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A huge ship once owned by Microsoft’s co-founder has tipped over with 21 people rushed to the hospital

A massive ship once owned by the estate of the late billionaire Microsoft co-founder Paul Allen has toppled over at a dockyard in Scotland, leaving at least 35 injured.

High winds caused the 250-foot U.S. Navy research vessel, RV Petrel, to become dislodged from its holding on a dry dock.

A major incident was declared and emergency crews were swiftly called to the Imperial Dock in Leith, Edinburgh.

Scotland’s local TV station, STV, reported there were around 50 refurbishment workers on board, as well as a number of U.S. citizens. The U.S. Consulate in Edinburgh said it was monitoring the situation and offering support.

patient being taken to hospital in stretcher

At least, 12 ambulances, an air ambulance, three trauma teams, and a fire service attended the scene with 21 patients rushed to hospital, according to the Telegraph.

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Harrowing photos from the scene show the 3,000-ton ship leaning at a 45-degree angle.

A local politician Adam McVey described the incident as “terrifying” on Twitter. “My thoughts are with those who’ve been injured & hope everyone recovers quickly,” he added.

The ship’s previous owner, Paul Allen, converted it into a deep submergence research vessel in 2017—just a year before he passed away at the age of 65.

The billionaire died of septic shock, a known complication of his non-Hodgkins lymphoma cancer diagnosis.

With a net worth of $20.3 billion, he ranked as the 44th-wealthiest person in the world at the time of his death, and the RV Petrel wasn’t the only ship he acquired in his lifetime.

His yacht “Tatoosh” was sold from his estate last November. The lavish 303-footer with five decks was listed for $90 million and sold in-house for an undisclosed sum.

Hong Kong, CHINA: The world's largest yacht owned by Microsoft co-founder Paul Allen is anchored off Kennedy town in Hong Kong, 05 May 2007. The 126.18 meters Octopus features amongst other two helicopters on the top deck, and a sixty-three foot tender docked in the transom (one of seven aboard) as well as an eight-person submarine, and is built in Germany at a cost of 200 million USD, according to www.yachtcrew-cv.com. AFP PHOTO/Ted ALJIBE (Photo credit should read TED ALJIBE/AFP via Getty Images)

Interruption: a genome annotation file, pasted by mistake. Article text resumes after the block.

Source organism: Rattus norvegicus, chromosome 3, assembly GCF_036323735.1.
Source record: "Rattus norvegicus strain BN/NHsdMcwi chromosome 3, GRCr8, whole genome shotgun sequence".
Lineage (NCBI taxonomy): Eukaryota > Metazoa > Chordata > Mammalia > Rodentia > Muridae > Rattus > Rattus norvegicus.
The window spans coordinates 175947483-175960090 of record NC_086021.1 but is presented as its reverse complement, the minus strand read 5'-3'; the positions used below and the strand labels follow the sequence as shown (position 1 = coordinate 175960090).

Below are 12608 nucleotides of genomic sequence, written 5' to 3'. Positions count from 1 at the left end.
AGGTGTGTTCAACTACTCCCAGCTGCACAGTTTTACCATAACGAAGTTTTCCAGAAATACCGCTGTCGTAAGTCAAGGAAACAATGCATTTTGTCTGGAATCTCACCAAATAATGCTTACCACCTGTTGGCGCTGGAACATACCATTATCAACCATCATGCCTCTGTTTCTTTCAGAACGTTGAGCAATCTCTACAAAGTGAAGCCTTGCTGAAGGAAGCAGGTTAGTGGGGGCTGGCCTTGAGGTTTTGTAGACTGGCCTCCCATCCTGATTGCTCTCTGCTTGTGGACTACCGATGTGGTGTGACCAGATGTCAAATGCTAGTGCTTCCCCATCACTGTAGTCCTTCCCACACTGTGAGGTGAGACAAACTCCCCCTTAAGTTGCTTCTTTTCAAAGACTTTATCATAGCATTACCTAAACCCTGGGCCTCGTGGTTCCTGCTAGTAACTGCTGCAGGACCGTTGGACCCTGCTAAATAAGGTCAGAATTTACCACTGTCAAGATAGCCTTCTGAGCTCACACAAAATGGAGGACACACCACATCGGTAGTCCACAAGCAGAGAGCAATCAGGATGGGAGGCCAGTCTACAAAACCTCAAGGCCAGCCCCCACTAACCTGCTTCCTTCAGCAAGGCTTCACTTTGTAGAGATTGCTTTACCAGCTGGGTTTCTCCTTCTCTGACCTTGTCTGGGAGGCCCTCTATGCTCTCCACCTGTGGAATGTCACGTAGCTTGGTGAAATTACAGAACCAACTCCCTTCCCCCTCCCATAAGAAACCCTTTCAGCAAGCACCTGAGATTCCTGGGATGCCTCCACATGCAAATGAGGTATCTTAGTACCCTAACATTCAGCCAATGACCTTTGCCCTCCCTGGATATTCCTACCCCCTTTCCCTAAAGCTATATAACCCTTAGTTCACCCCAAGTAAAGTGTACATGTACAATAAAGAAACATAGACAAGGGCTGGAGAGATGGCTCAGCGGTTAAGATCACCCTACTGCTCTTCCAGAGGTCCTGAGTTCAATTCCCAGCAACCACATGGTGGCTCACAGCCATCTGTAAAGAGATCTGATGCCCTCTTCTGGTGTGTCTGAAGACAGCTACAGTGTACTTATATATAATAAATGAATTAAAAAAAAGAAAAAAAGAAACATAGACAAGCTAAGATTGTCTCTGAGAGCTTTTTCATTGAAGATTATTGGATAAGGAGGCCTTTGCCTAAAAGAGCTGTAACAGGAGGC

His second superyacht, called “Octopus”, is one of the largest ships in the world at 414 feet. It was sold at around the same time as Tatoosh to the Swedish pharmaceuticals billionaire Roger Samuelsson after originally being listed for $325 million.

Allen's sister Jody Allen, who was executor of his estate, sold the yachts as per her late brother's instruction, according to The Street.

The RV Petrel was also sold in 2022 for a reported sum of $12.4 million to the U.S. Navy.

The ship, which has previously been used for deep-water searches and made global headlines for discovering the long-lost USS Indianapolis in 2017, was put into long-term moorage in 2020 due to “operation challenges” during the pandemic.

This handout photograph photo obtained March 5, 2018 courtesy of Paul G. Allen shows wreckage from the USS Lexington, a US aircraft carrier which sank during World War II, that has been found in the Coral <a href="https://fortune.com/company/sea/" rel="nofollow noopener" target="_blank" data-ylk="slk:Sea;elm:context_link;itc:0;sec:content-canvas" class="link ">Sea</a>, a search team led by Microsoft co-founder Paul G. Allen announced March 5, 2018. The wreckage was found March 4, 2018 by the team's research vessel, the R/V Petrel, some 3,000 meters (two miles) below the surface more than 500 miles (800 kilometers) off the eastern coast of Australia. Remarkably preserved aircraft could be seen on the seabed bearing the five-pointed star insignia of the US Army Air Forces on their wings and fuselage. / AFP PHOTO / Douglas CURRAN / == RESTRICTED TO EDITORIAL USE / MANDATORY CREDIT: "AFP PHOTO / HO / COURTESY OF PAUL G. ALLEN" / NO MARKETING / NO ADVERTISING CAMPAIGNS / DISTRIBUTED AS A SERVICE TO CLIENTS == (Photo credit should read DOUGLAS CURRAN/AFP via Getty Images)

It was one of the few ships worldwide equipped to explore 19,685 ft (6,000 m) below the ocean’s surface, and featured a remotely-operated vehicle for use once targets were identified and a multibeam echo-sounder.

It found the World War II-era USS Indianapolis in the Philippine Sea. It is thought that more than 850 crew members died when it sank in 1945, marking the largest loss of life at sea in the history of the U.S. Navy.

"To be able to honor the brave men of the USS Indianapolis and their families through the discovery of a ship that played such a significant role during World War II is truly humbling," Allen said in a statement at the time.

This story was originally featured on Fortune.com

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